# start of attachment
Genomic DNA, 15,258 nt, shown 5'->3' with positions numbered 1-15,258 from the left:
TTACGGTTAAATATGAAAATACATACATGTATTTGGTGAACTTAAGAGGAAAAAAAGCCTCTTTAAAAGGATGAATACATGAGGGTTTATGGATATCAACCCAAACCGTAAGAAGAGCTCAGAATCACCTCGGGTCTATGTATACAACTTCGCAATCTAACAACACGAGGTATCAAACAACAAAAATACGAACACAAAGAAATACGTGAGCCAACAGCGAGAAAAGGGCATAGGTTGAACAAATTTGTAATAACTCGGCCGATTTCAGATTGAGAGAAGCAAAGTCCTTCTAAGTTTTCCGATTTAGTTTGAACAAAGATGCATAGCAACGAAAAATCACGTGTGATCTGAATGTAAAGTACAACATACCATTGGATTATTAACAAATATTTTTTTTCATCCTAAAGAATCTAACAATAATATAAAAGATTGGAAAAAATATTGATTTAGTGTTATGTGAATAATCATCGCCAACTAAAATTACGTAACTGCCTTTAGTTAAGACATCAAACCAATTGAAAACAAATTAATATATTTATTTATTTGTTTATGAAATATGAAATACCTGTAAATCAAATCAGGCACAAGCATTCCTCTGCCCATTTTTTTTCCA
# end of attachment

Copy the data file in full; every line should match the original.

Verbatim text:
Genomic DNA, 15,258 nt, shown 5'->3' with positions numbered 1-15,258 from the left:
TTACGGTTAAATATGAAAATACATACATGTATTTGGTGAACTTAAGAGGAAAAAAAGCCTCTTTAAAAGGATGAATACATGAGGGTTTATGGATATCAACCCAAACCGTAAGAAGAGCTCAGAATCACCTCGGGTCTATGTATACAACTTCGCAATCTAACAACACGAGGTATCAAACAACAAAAATACGAACACAAAGAAATACGTGAGCCAACAGCGAGAAAAGGGCATAGGTTGAACAAATTTGTAATAACTCGGCCGATTTCAGATTGAGAGAAGCAAAGTCCTTCTAAGTTTTCCGATTTAGTTTGAACAAAGATGCATAGCAACGAAAAATCACGTGTGATCTGAATGTAAAGTACAACATACCATTGGATTATTAACAAATATTTTTTTTCATCCTAAAGAATCTAACAATAATATAAAAGATTGGAAAAAATATTGATTTAGTGTTATGTGAATAATCATCGCCAACTAAAATTACGTAACTGCCTTTAGTTAAGACATCAAACCAATTGAAAACAAATTAATATATTTATTTATTTGTTTATGAAATATGAAATACCTGTAAATCAAATCAGGCACAAGCATTCCTCTGCCCATTTTTTTTCCA